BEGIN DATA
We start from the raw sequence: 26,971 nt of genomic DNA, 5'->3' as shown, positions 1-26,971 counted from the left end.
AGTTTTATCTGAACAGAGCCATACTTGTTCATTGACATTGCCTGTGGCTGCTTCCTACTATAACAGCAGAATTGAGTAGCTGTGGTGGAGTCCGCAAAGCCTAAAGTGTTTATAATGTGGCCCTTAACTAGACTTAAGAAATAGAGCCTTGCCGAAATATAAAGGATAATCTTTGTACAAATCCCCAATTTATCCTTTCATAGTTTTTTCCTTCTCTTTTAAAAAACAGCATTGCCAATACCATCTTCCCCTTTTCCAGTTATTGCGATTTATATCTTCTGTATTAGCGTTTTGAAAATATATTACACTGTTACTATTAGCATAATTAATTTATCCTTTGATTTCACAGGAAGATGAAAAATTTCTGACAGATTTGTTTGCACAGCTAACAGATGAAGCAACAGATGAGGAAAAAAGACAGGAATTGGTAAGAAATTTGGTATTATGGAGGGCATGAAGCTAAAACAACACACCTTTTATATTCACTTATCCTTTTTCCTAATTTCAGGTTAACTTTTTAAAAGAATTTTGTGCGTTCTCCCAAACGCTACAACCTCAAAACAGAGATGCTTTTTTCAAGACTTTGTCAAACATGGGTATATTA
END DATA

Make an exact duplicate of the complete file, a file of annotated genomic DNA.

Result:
We start from the raw sequence: 26,971 nt of genomic DNA, 5'->3' as shown, positions 1-26,971 counted from the left end.
AGTTTTATCTGAACAGAGCCATACTTGTTCATTGACATTGCCTGTGGCTGCTTCCTACTATAACAGCAGAATTGAGTAGCTGTGGTGGAGTCCGCAAAGCCTAAAGTGTTTATAATGTGGCCCTTAACTAGACTTAAGAAATAGAGCCTTGCCGAAATATAAAGGATAATCTTTGTACAAATCCCCAATTTATCCTTTCATAGTTTTTTCCTTCTCTTTTAAAAAACAGCATTGCCAATACCATCTTCCCCTTTTCCAGTTATTGCGATTTATATCTTCTGTATTAGCGTTTTGAAAATATATTACACTGTTACTATTAGCATAATTAATTTATCCTTTGATTTCACAGGAAGATGAAAAATTTCTGACAGATTTGTTTGCACAGCTAACAGATGAAGCAACAGATGAGGAAAAAAGACAGGAATTGGTAAGAAATTTGGTATTATGGAGGGCATGAAGCTAAAACAACACACCTTTTATATTCACTTATCCTTTTTCCTAATTTCAGGTTAACTTTTTAAAAGAATTTTGTGCGTTCTCCCAAACGCTACAACCTCAAAACAGAGATGCTTTTTTCAAGACTTTGTCAAACATGGGTATATTA